Feb 06th: “Brainstorm” (1983)

Stephen Radford ♫♪
6 min readFeb 6, 2021

Celebrating 28 days of underrated 80s cinematic treasures.

Brainstorm was yet another that came by surprise during this writing project. I already knew of films like Altered States and The Dead Zone, the latter of which was played many times growing up. Of all the films that get repeat play on the television, or became popular enough for their being brought up in conversation or in film paraphernalia, it never occurred to me that there would be other great films out there that were unsung. The ‘wow’ factor that came with this film would happen several times throughout these 28 essays, and as with Mother Lode, the movie doesn’t have to be great. But there’s something in all of these films that marks them as different, or at least trying to be something new. Brainstorm dared to go where few films go. To unlock the potential of our emotions, for good and for evil. Moreso, it gave us an interpretation of what lies beyond us in this life.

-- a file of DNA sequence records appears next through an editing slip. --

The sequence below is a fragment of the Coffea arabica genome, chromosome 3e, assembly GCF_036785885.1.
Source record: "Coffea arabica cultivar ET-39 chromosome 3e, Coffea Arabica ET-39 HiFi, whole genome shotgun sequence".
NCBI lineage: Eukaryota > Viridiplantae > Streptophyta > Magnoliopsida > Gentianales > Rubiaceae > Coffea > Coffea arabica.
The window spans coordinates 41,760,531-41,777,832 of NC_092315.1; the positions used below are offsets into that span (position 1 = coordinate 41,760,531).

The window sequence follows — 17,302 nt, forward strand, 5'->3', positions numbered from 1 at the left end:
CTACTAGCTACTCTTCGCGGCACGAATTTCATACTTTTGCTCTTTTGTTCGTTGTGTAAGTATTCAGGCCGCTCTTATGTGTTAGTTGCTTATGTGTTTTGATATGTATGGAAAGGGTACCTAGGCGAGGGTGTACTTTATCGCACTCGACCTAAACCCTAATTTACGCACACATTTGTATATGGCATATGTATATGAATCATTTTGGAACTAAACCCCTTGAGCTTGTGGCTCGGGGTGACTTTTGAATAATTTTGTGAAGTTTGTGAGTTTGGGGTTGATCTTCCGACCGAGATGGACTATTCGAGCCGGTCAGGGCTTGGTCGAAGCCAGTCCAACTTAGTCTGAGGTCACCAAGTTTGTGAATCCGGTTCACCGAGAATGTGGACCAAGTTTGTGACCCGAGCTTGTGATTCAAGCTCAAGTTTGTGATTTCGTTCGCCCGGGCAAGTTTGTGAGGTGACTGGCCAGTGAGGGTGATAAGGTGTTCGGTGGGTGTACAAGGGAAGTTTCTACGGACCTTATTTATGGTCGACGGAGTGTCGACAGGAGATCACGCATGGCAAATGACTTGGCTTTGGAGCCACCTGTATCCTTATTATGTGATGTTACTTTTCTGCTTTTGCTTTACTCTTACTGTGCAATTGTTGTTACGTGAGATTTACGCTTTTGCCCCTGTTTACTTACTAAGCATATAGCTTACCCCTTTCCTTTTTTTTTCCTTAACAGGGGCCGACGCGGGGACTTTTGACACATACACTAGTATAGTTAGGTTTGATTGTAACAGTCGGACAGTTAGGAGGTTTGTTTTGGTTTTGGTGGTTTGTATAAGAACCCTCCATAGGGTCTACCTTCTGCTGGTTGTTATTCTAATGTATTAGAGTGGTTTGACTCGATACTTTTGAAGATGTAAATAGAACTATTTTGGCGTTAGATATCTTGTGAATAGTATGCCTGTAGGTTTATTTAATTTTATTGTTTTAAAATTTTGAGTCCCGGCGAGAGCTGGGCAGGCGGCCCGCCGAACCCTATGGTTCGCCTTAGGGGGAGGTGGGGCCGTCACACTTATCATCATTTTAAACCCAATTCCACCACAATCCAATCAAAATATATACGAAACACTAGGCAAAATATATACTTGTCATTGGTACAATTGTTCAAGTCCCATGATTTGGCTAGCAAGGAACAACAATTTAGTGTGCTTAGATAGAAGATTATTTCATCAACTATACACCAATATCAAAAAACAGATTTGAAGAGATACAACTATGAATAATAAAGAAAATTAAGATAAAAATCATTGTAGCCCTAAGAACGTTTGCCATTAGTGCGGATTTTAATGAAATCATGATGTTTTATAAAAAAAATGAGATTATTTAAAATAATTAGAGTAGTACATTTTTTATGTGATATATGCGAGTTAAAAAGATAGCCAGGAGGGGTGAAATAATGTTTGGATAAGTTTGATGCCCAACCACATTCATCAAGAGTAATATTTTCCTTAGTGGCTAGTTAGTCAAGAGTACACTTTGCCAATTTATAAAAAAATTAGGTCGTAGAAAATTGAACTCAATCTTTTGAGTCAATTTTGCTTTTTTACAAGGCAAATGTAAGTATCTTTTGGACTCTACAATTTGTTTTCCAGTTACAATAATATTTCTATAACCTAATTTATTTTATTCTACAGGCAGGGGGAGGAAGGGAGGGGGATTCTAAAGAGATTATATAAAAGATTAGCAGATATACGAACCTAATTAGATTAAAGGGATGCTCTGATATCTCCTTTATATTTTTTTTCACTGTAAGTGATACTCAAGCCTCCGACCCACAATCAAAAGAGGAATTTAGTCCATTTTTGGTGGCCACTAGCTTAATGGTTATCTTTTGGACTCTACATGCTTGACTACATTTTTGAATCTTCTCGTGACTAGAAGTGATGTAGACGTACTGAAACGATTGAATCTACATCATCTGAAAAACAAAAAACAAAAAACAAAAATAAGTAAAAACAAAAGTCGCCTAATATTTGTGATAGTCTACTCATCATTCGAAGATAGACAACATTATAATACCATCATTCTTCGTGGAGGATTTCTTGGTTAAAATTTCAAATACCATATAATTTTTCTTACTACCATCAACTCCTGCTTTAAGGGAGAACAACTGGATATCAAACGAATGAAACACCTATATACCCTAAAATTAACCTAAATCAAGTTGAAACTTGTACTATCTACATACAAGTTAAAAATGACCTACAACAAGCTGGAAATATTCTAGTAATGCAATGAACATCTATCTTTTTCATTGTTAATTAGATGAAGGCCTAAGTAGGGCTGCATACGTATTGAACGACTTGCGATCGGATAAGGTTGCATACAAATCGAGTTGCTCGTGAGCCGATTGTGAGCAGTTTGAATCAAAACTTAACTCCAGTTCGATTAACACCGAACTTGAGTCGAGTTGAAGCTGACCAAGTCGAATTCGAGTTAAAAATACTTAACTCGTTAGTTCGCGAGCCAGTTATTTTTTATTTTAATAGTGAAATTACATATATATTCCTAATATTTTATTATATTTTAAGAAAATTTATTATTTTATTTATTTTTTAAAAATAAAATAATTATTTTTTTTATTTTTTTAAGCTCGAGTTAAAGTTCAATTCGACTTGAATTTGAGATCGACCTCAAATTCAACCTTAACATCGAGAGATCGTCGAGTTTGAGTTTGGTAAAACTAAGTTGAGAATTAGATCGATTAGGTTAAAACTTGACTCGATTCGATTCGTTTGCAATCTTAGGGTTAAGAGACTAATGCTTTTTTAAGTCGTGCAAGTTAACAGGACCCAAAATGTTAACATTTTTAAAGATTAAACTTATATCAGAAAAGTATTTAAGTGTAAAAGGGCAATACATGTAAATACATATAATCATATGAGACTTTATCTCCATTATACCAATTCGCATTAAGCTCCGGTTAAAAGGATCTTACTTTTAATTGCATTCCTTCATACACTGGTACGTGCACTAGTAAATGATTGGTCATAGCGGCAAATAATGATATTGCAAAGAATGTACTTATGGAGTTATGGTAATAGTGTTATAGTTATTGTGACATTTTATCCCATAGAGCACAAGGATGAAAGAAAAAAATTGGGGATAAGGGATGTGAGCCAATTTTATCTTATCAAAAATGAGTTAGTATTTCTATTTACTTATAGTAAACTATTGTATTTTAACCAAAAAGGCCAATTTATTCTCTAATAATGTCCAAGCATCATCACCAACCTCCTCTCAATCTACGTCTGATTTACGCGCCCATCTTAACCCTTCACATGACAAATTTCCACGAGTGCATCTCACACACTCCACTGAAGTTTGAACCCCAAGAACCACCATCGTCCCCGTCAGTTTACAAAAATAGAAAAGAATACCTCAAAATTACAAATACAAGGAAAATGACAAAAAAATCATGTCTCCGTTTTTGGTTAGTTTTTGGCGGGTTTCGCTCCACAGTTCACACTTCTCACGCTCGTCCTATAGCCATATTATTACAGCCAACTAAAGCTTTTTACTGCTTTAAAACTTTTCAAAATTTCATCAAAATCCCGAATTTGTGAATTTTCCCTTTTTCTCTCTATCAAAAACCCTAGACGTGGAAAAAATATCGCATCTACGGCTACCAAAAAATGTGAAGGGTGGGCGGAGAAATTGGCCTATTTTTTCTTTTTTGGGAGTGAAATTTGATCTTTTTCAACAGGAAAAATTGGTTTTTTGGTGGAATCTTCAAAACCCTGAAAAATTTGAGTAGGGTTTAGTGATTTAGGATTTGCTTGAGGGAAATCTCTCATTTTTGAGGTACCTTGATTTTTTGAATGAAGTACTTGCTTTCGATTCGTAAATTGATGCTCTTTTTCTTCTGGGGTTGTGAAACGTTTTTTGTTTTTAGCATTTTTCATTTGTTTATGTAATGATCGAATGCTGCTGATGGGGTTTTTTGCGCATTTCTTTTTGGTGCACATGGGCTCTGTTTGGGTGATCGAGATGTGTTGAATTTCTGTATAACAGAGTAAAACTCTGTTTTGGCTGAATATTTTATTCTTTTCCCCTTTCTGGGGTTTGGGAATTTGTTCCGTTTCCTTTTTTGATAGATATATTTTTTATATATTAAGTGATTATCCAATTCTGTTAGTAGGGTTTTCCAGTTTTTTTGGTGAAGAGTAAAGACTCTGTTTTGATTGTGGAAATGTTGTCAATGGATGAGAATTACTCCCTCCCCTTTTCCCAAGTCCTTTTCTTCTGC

This film was overshadowed by the real death of it’s cast member, Natalie Wood. It’s time to let this movie stand out from the shadows, and be seen.


After the offbeat success of the 1980s cult classic, Altered States, it seemed there was a thirst for further exploration of the human mind. The sudden improvement and growing affordability and availability of computer generated effects had much to do with this. More and more ideas were possible that before, seemed implausible with practical means.

Commonalities between the growing interests of computers, and their relating to the workings of the human mind was as much of a fascination in fiction ideas, as it was fast becoming one of the most fascinating technical advancements in film history. Brainstorm opened up the question, and speculated on the use of advanced technology to both feed and/or bleed our minds of specific files of information. This was before Lawnmower Man, and The Matrix. Before uploads, downloads, and stream filled world that we live in today. In this instance, it was the notion of thought itself. The sharing of memories or dropping in on thoughts and ideas, is a premise that fits squarely in the science strain of science fiction. Brainstorm pretends that it’s not only possible, but that it’s access would be shut down, for fear of such technology becoming fair game.